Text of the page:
The stronger effect on body weight of the FTO SNP in PCOS might well have implications for the etiology of the disease.
The orexigenic effects of cannabinoids are limited by activation of the endocannabinoid degrading enzyme fatty acid amide hydrolase (FAAH). The aim of this study was to analyse whether FAAH alleles are associated with early and late onset obesity.
We initially assessed association of five single nucleotide polymorphisms (SNPs) in FAAH with early onset extreme obesity in up to 521 German obese children and both parents. SNPs with nominal p-values ≤ 0.1 were subsequently analysed in 235 independent German obesity families. SNPs associated with childhood obesity (p-values ≤ 0.05) were further analysed in 8,491 adult individuals of a population-based cohort (KORA) for association with adult obesity. One SNP was further analysed in 985 German obese adults and 588 normal and underweight controls. In parallel, we screened the FAAH coding region for novel sequence variants in 92 extremely obese children using single-stranded-conformation-polymorphism-analysis and denaturing HPLC and assessed the implication of the identified new variants for childhood obesity.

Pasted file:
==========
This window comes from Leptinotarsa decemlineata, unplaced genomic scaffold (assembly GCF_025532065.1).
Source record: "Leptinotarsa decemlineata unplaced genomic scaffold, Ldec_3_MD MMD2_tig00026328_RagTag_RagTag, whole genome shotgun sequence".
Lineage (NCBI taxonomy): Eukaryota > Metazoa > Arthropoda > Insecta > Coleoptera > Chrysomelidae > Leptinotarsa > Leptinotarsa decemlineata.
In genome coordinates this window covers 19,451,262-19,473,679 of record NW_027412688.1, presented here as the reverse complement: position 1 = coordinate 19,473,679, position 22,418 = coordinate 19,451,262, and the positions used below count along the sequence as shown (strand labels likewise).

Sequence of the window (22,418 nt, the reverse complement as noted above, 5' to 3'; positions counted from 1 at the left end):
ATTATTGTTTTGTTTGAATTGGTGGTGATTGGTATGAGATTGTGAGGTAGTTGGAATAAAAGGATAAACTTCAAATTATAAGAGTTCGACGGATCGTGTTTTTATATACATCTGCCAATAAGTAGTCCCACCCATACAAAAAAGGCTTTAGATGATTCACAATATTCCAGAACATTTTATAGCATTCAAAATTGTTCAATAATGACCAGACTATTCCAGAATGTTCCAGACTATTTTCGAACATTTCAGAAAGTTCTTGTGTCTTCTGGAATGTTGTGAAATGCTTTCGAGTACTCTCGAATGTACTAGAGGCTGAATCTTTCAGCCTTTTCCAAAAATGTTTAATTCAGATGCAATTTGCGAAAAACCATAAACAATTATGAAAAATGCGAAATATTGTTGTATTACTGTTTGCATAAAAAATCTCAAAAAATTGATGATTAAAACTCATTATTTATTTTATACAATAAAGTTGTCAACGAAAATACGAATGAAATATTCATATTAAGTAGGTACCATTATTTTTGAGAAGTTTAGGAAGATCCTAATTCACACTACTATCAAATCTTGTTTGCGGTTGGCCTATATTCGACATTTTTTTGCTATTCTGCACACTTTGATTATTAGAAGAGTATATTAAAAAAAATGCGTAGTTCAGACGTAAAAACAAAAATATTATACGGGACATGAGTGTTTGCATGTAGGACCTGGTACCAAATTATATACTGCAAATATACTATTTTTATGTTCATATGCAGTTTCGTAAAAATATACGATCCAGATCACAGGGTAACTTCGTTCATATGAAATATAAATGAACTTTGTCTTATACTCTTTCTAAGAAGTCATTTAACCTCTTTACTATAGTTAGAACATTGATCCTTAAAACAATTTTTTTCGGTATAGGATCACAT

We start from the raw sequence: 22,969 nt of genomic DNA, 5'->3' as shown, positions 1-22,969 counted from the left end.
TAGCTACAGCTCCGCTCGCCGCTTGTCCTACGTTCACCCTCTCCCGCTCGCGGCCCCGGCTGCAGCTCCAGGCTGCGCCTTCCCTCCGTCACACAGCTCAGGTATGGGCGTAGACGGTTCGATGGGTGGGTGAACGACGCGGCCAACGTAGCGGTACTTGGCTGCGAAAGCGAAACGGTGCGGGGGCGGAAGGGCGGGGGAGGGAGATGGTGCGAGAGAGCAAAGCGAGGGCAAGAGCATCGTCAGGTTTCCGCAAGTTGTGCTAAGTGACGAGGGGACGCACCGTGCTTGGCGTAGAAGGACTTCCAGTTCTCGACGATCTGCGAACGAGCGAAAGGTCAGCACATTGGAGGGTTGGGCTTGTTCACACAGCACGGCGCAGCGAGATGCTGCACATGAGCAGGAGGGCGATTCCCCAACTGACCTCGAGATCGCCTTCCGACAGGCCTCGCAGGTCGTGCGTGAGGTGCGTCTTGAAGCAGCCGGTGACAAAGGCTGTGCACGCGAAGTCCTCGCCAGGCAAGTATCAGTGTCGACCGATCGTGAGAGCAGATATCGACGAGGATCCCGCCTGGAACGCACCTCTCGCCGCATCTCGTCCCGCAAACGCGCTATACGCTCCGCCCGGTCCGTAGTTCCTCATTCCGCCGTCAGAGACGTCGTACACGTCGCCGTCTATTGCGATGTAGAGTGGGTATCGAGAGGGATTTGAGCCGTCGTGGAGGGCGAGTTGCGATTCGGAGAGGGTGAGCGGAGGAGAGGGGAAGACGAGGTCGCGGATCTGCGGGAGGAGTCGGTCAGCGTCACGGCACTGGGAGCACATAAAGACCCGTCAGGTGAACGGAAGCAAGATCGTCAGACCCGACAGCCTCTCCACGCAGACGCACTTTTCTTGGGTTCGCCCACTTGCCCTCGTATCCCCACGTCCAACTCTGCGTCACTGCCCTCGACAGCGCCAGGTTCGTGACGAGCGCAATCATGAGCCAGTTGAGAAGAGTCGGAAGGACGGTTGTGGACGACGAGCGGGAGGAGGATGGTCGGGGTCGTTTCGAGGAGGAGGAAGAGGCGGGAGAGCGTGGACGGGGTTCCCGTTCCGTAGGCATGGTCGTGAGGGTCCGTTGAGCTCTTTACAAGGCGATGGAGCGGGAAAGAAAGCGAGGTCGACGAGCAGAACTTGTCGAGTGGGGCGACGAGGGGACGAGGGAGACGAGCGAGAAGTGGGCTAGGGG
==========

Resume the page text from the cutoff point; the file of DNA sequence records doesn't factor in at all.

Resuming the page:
The trio analysis revealed some evidence for an association of three SNPs in FAAH (rs324420 rs324419 and rs873978) with childhood obesity (two-sided p-values between 0.06 and 0.10). Although analyses of these variants in 235 independent obesity families did not result in statistically significant effects (two-sided p-values between 0.14 and 0.75), the combined analysis of all 603 obesity families supported the idea of an association of two SNPs in FAAH (rs324420 and rs2295632) with early onset extreme obesity (p-values between 0.02 and 0.03). No association was, however, found between these variants and adult obesity. The mutation screen revealed four novel variants, which were not associated with early onset obesity (p > 0.05).